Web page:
Optimal Health with Natural Remedies is a great place to begin. According to Naturopaths stress is paramount for Chronic Lymphocytic Leukemia

With the diagnosis comes an extra load of stress as a person – and their family and loved ones – comes to terms with the disease? Natural therapies such as massage can help relieve tension and assist the person in reconnecting with their body. Therapeutic touch can be extremely supportive and calming.

Using relaxation techniques, learning to meditate and the use of natural relaxation herbs may also help with coping with stress by working on stilling the mind and creating balance between the mind and the body. Yoga is also very powerful for creating this connection and balance. Yoga and meditation are also very empowering as they teach techniques that can be used out of the class or learning environment and brought into everyday situations to maintain inner peace.

Consulting a practitioner of Naturopathy and/or Chinese Medicine may also be useful. He or she may be able to use herbs, acupuncture or lifestyle modifications to work with certain symptoms of the disease.

Energetic healing could also help to empower a person by tapping into the body’s own healing ability. Central to most naturopathic treatment is the notion that the body’s natural state is one of health, and it is imbalances – whether they occur in the physical, mental, energetic or psychic realm – that cause illness and disease. By addressing imbalances a person’s natural state of health may be restored.

The power of the mind is an amazing thing. The possibility of ridding the body of disease with the energy of one’s mind has been a long standing belief in natural therapies. The biochemical reaction is the same in the body and its reaction if one is to think of killing someone, as if they killed a person. This is not to the same hormonal degree. However, naturopathy teaches for this reason, that one cannot ignore the mind and spirit when dealing with the biochemistry.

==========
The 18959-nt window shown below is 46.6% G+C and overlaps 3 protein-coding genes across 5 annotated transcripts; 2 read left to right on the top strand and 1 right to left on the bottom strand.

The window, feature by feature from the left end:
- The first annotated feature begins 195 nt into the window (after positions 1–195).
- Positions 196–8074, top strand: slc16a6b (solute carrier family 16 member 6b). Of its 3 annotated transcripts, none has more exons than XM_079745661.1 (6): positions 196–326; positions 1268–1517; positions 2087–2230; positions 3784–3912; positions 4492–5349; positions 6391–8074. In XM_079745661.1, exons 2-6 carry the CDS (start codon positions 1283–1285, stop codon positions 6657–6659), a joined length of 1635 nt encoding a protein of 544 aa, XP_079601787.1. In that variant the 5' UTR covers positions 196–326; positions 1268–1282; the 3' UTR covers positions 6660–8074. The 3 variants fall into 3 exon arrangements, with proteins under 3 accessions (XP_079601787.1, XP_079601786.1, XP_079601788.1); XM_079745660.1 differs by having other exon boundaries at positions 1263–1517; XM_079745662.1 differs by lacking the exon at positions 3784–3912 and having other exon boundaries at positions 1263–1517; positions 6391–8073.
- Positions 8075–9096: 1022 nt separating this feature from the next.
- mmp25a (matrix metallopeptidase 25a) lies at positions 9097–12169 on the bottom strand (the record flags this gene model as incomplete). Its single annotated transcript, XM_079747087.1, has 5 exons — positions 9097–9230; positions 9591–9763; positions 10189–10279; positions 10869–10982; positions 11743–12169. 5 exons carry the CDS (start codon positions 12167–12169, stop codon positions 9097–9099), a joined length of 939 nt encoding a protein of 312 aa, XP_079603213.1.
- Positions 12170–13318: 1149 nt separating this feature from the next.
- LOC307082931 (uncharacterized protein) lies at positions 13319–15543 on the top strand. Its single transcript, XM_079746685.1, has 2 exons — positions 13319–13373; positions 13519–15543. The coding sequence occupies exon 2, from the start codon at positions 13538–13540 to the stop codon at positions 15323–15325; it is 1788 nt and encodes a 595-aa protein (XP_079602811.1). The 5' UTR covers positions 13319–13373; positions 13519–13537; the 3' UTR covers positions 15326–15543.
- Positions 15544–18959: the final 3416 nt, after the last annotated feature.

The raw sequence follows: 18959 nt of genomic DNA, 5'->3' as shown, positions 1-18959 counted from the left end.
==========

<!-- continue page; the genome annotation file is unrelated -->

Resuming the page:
Sources

Torii, J., Shinkai, S., Hino, S., Kurokawa, Y., Tomita, N., Hirose, M., Watanabe, Shuichiro, Watanabe, Seiichiro, & Watanabe, T. (1992). Effect of time of day on adaptive response to a 4-week aerobic exercise program. Journal of Sports Medicine and Physical Fitness, 31, 348-352.

Scheett, T.P. Effect of training time of day on body composition, muscular strength and endurance. (2005).National Strength and Conditioning Associations Annual Meeting, Las Vegas.

Rodahl, A., O’Brien, M., & Firth, P. G. (1976). Diurnal variation in performance of competitive swimmers. Journal of Sports Medicine and Physical Fitness, 16, 72-76.

Sesboue, B., Bessot, N., Moussay, S., Gauthier, A., Larue, J., &Davenne, D. (2003). Diurnal variation in cycling kinematics. Medicine and Science in Sports and Exercise, 35(5), Supplement abstract 80